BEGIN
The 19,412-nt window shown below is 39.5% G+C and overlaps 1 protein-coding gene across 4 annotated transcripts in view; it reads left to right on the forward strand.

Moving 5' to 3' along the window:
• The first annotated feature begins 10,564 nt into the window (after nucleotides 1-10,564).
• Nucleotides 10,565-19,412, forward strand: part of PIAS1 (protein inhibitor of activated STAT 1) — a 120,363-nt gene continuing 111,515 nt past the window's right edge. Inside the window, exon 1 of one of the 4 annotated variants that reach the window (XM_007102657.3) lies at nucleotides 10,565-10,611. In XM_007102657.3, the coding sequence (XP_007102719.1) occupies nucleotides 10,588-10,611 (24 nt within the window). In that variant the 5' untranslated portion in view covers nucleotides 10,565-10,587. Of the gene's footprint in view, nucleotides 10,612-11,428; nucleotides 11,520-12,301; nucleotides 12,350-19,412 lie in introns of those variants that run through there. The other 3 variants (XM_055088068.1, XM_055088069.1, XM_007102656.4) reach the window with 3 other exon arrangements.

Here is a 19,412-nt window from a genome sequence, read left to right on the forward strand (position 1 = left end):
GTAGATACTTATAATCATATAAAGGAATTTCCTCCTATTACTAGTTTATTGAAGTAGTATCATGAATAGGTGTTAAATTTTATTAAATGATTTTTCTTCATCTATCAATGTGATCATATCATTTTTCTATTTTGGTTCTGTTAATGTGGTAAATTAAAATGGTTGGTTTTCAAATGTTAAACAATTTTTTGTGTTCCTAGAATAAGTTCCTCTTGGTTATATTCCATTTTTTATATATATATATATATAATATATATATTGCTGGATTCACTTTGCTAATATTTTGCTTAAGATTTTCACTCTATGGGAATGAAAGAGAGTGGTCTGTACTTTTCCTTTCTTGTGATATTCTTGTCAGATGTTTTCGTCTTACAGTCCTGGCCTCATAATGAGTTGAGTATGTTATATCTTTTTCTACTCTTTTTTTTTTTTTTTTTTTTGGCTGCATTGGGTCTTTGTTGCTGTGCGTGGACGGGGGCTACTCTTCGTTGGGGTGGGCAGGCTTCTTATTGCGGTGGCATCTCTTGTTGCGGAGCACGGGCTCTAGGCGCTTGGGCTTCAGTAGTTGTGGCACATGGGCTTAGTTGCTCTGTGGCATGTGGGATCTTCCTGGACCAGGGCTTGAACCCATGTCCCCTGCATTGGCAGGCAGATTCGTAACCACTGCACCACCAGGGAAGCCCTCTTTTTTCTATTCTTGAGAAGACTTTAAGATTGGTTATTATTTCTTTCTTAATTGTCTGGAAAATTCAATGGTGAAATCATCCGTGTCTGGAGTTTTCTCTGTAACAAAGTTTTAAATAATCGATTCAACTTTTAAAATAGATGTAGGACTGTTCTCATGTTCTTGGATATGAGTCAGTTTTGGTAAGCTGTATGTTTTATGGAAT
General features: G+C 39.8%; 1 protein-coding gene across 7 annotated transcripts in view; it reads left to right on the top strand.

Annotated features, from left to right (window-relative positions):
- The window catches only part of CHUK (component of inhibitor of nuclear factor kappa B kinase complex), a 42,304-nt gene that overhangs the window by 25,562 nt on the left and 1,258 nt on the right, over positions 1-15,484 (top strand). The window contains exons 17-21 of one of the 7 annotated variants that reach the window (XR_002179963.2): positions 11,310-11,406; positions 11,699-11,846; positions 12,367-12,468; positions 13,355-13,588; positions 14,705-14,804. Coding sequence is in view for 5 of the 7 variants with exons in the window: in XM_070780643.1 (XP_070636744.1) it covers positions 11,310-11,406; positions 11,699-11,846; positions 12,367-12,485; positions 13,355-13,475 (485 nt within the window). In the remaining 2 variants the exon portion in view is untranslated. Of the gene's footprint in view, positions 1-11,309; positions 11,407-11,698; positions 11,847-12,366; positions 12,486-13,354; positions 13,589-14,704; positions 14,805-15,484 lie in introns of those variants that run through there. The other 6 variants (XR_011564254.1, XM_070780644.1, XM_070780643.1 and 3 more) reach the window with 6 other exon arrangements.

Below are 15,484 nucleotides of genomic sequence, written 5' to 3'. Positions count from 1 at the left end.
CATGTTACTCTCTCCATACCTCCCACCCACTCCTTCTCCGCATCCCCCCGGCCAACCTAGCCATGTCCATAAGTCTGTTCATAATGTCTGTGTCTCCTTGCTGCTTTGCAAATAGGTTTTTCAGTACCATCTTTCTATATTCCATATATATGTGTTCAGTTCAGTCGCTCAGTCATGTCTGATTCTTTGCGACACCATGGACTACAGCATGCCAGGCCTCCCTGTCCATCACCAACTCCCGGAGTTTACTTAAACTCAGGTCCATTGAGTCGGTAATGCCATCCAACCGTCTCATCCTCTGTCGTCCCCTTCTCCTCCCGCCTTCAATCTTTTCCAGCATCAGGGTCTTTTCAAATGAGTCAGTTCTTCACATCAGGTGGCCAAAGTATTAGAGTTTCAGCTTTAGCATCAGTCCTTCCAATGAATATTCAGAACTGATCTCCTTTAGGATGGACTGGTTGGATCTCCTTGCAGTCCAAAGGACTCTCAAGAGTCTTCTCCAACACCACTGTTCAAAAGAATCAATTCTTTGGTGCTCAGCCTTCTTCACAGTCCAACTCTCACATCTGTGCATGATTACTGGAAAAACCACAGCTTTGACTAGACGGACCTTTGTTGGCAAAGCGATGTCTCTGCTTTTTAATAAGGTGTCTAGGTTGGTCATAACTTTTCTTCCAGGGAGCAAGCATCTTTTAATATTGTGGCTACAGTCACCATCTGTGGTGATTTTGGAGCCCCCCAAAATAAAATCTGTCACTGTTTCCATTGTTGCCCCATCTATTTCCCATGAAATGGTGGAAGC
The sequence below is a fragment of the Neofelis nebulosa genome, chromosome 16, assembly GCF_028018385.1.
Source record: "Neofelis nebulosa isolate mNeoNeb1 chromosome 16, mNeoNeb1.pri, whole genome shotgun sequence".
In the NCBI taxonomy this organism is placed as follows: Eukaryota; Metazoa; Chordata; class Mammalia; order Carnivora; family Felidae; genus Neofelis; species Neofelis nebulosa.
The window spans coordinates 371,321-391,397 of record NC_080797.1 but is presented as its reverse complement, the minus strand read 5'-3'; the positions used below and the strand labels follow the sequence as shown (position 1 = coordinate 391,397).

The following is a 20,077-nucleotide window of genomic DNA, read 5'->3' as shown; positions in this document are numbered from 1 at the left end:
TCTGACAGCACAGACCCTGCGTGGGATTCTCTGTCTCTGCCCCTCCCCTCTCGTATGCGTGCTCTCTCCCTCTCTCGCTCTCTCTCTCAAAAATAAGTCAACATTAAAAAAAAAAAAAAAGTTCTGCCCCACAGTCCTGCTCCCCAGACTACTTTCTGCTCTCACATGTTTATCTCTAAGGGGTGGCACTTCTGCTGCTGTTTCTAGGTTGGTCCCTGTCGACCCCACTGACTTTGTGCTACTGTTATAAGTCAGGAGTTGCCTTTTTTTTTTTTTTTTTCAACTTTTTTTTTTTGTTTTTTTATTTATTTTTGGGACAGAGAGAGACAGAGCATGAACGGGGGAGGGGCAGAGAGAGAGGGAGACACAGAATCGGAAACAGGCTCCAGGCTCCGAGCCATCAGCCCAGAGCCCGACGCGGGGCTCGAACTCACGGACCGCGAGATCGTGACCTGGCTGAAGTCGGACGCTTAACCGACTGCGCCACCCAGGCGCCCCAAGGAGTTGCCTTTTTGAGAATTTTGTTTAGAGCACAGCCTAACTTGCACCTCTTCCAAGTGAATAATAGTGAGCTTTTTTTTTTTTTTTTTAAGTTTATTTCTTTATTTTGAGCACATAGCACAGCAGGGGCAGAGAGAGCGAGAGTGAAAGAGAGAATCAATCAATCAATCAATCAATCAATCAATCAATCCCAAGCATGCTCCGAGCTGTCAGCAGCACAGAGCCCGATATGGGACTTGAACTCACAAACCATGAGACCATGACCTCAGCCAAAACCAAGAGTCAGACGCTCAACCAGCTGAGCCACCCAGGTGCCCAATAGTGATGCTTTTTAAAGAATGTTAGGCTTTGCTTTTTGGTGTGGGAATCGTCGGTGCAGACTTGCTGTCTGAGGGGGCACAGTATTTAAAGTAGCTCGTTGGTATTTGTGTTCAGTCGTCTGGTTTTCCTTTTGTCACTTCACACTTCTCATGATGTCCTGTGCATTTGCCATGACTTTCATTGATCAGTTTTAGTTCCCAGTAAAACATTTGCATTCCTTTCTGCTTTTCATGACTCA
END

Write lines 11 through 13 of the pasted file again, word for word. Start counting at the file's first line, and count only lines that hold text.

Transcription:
CATGTTACTCTCTCCATACCTCCCACCCACTCCTTCTCCGCATCCCCCCGGCCAACCTAGCCATGTCCATAAGTCTGTTCATAATGTCTGTGTCTCCTTGCTGCTTTGCAAATAGGTTTTTCAGTACCATCTTTCTATATTCCATATATATGTGTTCAGTTCAGTCGCTCAGTCATGTCTGATTCTTTGCGACACCATGGACTACAGCATGCCAGGCCTCCCTGTCCATCACCAACTCCCGGAGTTTACTTAAACTCAGGTCCATTGAGTCGGTAATGCCATCCAACCGTCTCATCCTCTGTCGTCCCCTTCTCCTCCCGCCTTCAATCTTTTCCAGCATCAGGGTCTTTTCAAATGAGTCAGTTCTTCACATCAGGTGGCCAAAGTATTAGAGTTTCAGCTTTAGCATCAGTCCTTCCAATGAATATTCAGAACTGATCTCCTTTAGGATGGACTGGTTGGATCTCCTTGCAGTCCAAAGGACTCTCAAGAGTCTTCTCCAACACCACTGTTCAAAAGAATCAATTCTTTGGTGCTCAGCCTTCTTCACAGTCCAACTCTCACATCTGTGCATGATTACTGGAAAAACCACAGCTTTGACTAGACGGACCTTTGTTGGCAAAGCGATGTCTCTGCTTTTTAATAAGGTGTCTAGGTTGGTCATAACTTTTCTTCCAGGGAGCAAGCATCTTTTAATATTGTGGCTACAGTCACCATCTGTGGTGATTTTGGAGCCCCCCAAAATAAAATCTGTCACTGTTTCCATTGTTGCCCCATCTATTTCCCATGAAATGGTGGAAGC
The sequence below is a fragment of the Neofelis nebulosa genome, chromosome 16, assembly GCF_028018385.1.
Source record: "Neofelis nebulosa isolate mNeoNeb1 chromosome 16, mNeoNeb1.pri, whole genome shotgun sequence".